Peta Jones Pellach
Teacher and activist in Jerusalem
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Who knows?

Or maybe they don't really mean it when they claim they want to improve society, as they elect more of the same

There was a joke circulating a few years ago that Israelis are different from everyone else in the world in their voting behaviour.

Everywhere else, people lie in pre-election polls.

Israelis don’t. They lie when they vote.

I am rarely cynical but the paradoxes of Israeli political life and the ups and downs of the election campaign and subsequent polling are beginning to make me appreciate this witticism in a new way.

Let me give you a few examples.

A “light” segment in a television news program had the presenter go to various public places with plastic cups decorated with the faces of candidates in the elections. People were asked which person they would like to toast with a cool drink. The results at the market in Netanya were not so different from those at Beer Sheva. Overwhelmingly, people chose the cup with the picture of the current Prime Minister, Benjamin Netanyahu. But then, the presenter asked them what issues mattered to them most in the upcoming election. The answer? Corruption! The paradox should be obvious.

One of the most important consensus items in this country is that Israel strives to be a state that is Jewish and democratic. Of course, many argue how this can be done and whether the Nation State law passed in the previous Knesset contributes to or undermines this principle. But all seem to agree that Israel OUGHT to be democratic. The problem is, few seem to understand that democracy means more than holding elections. They do not appreciate the importance of balance-of-power. In particular, they do not understand the important role of the judiciary. Our justice minister has launched a campaign against the High Court. Some parties have made the main issue of their campaign to bring down the High Court. They want to use democracy to undo democracy. Is that not a paradox?

Israelis were very proud of the increase in the number of women in the last Knesset and delighted to see the dramatic increase in the number of women voted into office in the recent municipal elections. When, a few weeks before these elections were announced, there was a day of solidarity with women who suffered from domestic violence, the percentage of women participating throughout the country was greater than the percentage of American women who took place in the famous Women’s Marches in 2017. Yet, because of the way the list system works here, there is going to be a dramatic decrease in the number of female representatives in the next Knesset – and few are outraged. Women in the Blue and White coalition even made a video that sounded like a feminist campaign – having accepted that all the leadership of their parties will be men.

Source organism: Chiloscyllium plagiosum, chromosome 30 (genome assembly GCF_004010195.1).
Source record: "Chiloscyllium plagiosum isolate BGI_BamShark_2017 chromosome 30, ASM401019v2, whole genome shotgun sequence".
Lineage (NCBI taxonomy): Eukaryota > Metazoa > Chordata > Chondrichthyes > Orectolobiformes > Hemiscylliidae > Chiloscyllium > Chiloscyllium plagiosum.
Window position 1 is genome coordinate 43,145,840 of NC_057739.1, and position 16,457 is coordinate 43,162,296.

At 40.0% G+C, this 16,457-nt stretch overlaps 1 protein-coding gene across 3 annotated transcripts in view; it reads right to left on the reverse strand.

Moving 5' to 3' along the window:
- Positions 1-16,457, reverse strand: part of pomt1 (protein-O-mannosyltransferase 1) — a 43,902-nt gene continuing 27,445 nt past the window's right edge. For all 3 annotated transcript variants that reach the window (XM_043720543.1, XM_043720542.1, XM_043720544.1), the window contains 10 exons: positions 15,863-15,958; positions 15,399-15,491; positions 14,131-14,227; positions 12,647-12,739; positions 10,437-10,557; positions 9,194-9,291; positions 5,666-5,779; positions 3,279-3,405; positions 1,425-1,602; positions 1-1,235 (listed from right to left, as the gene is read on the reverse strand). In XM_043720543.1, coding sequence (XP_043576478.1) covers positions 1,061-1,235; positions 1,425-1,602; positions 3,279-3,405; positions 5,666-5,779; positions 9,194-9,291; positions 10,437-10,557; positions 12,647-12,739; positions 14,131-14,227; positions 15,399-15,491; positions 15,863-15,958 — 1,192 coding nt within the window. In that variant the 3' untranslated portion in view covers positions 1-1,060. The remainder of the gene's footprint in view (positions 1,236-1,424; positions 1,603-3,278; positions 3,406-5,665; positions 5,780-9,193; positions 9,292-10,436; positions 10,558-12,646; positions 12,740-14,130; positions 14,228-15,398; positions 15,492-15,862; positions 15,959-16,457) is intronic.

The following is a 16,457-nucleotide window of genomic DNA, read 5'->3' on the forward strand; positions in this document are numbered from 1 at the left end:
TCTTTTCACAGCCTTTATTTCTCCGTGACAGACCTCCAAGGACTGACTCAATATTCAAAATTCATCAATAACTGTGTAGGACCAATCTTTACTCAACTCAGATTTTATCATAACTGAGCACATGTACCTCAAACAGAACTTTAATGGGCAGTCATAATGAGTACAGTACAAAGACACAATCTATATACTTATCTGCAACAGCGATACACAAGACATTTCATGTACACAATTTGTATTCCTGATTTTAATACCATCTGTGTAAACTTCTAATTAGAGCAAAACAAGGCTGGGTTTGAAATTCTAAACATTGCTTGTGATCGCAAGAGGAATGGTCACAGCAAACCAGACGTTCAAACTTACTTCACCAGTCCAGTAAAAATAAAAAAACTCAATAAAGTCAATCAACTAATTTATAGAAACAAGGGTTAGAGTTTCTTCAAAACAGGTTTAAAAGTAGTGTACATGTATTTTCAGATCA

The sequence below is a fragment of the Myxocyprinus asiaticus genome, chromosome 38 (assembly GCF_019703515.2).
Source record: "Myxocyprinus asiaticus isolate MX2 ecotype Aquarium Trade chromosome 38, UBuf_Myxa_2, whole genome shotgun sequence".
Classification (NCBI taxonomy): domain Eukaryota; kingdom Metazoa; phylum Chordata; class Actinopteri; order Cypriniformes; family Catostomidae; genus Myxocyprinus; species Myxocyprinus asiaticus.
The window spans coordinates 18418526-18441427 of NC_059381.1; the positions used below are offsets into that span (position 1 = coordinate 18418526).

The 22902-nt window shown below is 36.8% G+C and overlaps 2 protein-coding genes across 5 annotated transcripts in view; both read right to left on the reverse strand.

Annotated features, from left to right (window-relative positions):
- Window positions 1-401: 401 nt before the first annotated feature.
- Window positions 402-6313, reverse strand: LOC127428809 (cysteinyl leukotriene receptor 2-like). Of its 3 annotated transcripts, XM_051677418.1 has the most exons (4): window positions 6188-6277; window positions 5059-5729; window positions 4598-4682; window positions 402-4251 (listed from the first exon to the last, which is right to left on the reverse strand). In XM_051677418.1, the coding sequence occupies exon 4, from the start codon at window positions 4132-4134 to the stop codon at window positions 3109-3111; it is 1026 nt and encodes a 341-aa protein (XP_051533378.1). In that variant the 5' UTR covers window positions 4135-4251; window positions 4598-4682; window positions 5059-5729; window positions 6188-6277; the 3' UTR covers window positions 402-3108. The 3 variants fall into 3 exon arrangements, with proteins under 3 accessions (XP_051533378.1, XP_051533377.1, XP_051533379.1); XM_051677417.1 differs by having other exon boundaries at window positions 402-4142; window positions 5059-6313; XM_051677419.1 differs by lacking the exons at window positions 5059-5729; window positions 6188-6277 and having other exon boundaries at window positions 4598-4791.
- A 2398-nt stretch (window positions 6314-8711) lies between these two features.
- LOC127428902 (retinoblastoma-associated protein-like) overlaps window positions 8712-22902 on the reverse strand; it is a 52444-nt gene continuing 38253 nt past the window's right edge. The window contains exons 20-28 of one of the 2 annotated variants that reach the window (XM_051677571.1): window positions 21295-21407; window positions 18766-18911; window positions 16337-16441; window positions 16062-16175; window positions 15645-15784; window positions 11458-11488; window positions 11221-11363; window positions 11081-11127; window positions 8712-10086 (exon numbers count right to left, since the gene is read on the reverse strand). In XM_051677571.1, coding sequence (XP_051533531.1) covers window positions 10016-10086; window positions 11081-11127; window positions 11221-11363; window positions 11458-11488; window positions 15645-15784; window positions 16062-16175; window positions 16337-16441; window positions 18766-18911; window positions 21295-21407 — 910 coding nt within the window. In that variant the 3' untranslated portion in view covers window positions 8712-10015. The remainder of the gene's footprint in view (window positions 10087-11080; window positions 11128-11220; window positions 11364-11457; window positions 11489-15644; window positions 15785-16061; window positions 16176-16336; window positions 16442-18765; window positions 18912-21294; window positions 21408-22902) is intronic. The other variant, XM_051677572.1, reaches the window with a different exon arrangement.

Our hospitals have levels of overcrowding beyond anything remotely acceptable. Health is not an election issue. Our schools urgently need additional resources and a major overhaul in educational thinking. With the exception of a minor party, education hardly gets a mention; even the education minister focuses only on his desire to be Minister of Defense. The trains, an important component of public transport, are a disaster. There is overcrowding, delays, cancellations and break-downs. But the Transportation Minister has been promoted and feted.

When other places speak about “left” and “right” they refer to socio-economic ideologies: the left prefers greater social welfare and the “safety net;” the right believes in individualism and rewarding entrepreneurism and all forms of economic achievement. Not so in Israel. The terms refer almost exclusively to attitudes towards the Israeli-Palestinian conflict. Hence, right-wing Arab parties are labelled “left” – intended as a pejorative – and some of the left-leaning politicians (sometimes in parties that label themselves “right”) vehemently deny being left, even though they are promoting social policies that are clearly associated with a welfare state. “Left” has become a label of shame in some circles.

People in the south of the country have suffered intolerable conditions for years, with the constant barrage of rockets and incendiary devices from Gaza. They say that they want a long-term solution. Even the army says that that means a political solution; there is no way that the issues can be solved  militarily. But in the city of Sderot, the people say they are going to vote for more of the same.

But who knows? What people say might be what they really think. That does not mean they will actually vote that way.

About the Author
A fifth generation Australian, Peta made Aliyah in 2010. She is Senior Fellow of the Kiverstein Institute, Director of Educational Activities for the Elijah Interfaith Institute, secretary of the Jerusalem Rainbow Group for Jewish-Christian Encounter and Dialogue, a co-founder of Praying Together in Jerusalem and a teacher of Torah and Jewish History. She has visited places as exotic as Indonesia and Iceland to participate in and teach inter-religious dialogue. She also broadcasts weekly on SBS radio (Australia) with the latest news from Israel. Her other passions are Scrabble and Israeli folk-dancing.
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